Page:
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Retired astrophysicist and former NASA scientist Donald Kessler seen attending the European Conference on Space Debris at ESA in Darmstadt, Germany, on 18 April 2017.
Since 1957, more than 5250 space launches have led to an orbiting population today of more than 23 000 tracked debris objects.
Only about 1200 are working satellites. The remaining are classified as space debris and no longer serve any useful purpose. A large percentage of the routinely tracked objects are fragments from the approximately 290 breakups, explosions and collisions of satellites or rocket bodies that are known to have occurred.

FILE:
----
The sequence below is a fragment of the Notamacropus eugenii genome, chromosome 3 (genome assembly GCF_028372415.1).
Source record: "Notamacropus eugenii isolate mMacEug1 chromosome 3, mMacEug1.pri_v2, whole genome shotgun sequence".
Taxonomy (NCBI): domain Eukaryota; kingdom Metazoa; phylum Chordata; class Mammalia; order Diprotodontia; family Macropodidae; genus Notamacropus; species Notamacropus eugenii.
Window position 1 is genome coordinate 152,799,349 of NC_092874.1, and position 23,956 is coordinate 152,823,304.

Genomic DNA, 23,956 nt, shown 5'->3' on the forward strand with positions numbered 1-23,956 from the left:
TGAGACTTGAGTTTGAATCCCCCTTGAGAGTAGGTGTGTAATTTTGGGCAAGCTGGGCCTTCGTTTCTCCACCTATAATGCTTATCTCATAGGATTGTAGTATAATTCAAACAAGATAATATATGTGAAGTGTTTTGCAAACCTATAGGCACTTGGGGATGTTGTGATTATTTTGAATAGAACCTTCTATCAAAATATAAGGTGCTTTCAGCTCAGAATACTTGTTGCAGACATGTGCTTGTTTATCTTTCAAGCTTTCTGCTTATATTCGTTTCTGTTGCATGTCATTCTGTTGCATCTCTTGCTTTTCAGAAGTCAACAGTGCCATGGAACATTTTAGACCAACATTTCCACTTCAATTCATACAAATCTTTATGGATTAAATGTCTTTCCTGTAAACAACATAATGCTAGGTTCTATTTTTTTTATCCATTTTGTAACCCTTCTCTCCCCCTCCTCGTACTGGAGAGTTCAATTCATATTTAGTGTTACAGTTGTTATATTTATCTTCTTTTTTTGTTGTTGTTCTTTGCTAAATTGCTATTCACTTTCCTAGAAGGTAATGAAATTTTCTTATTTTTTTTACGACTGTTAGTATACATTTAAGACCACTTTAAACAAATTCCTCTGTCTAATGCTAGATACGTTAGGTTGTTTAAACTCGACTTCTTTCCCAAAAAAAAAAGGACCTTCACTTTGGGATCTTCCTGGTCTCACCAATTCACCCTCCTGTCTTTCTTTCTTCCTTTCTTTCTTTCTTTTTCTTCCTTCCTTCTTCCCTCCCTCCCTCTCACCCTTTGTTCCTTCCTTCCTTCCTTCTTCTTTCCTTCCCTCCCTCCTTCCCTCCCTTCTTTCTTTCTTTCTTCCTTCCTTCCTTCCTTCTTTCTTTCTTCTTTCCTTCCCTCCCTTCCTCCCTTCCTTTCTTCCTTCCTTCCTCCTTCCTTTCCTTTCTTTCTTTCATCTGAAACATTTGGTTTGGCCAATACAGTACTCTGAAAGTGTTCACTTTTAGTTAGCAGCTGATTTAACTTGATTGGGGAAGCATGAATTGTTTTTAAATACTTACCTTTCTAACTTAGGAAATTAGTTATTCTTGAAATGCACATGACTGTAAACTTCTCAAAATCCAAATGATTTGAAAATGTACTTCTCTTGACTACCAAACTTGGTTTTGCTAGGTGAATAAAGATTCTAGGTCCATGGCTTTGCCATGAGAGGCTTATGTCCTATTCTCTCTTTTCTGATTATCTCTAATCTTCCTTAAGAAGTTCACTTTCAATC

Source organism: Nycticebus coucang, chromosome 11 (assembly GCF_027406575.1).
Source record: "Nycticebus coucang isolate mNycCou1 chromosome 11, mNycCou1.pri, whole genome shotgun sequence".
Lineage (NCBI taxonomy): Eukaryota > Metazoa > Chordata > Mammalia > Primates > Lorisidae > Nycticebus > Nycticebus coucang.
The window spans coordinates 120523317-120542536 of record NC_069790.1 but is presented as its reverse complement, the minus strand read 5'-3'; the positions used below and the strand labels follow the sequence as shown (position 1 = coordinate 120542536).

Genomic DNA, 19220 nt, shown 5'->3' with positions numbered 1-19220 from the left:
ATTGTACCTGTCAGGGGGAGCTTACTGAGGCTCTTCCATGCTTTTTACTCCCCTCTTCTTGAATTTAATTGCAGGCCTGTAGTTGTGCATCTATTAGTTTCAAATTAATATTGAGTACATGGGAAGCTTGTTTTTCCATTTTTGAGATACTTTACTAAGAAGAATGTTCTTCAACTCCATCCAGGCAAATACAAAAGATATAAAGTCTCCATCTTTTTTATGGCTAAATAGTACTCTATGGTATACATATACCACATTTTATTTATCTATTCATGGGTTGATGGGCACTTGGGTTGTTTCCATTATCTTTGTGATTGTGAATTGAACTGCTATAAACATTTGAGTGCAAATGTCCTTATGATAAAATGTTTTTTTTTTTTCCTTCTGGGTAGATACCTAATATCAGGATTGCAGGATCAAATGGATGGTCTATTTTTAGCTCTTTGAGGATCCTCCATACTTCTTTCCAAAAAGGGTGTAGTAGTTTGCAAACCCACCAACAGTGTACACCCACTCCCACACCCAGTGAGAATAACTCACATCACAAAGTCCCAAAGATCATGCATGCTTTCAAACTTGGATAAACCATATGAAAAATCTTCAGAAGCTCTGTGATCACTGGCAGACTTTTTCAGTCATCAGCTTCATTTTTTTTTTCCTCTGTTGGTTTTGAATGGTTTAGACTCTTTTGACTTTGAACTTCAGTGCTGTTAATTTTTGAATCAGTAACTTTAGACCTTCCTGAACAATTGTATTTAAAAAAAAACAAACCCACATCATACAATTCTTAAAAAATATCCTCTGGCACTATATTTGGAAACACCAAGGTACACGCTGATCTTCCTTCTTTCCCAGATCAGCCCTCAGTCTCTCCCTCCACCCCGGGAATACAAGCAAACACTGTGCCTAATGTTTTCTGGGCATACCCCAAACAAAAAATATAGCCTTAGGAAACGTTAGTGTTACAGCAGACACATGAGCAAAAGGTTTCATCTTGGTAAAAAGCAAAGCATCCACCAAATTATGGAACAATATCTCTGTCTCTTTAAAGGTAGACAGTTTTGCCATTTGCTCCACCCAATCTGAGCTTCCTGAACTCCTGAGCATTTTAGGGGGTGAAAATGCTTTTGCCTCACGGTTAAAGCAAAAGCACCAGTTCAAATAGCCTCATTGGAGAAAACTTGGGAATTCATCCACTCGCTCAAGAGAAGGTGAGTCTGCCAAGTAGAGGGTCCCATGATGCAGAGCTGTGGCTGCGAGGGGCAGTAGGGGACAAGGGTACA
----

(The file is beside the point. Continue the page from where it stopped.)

An estimated 750 000 objects larger than 1 cm and a staggering 166 million pieces larger than 1 mm are thought to reside in commercially and scientifically valuable Earth orbits.
Relative orbital speeds of up 56 000 km/h mean that even centimetre-sized debris can seriously damage or disable a working satellite, and collisions with objects larger than 10 cm will lead to catastrophic break-ups, releasing clouds of hazardous debris fragments that will go on to cause further catastrophic collisions, potentially leading to an unstable debris environment in some orbital regions.
This run-away scenario is known as the “Kessler syndrome” because it was first postulated by Don in 1978.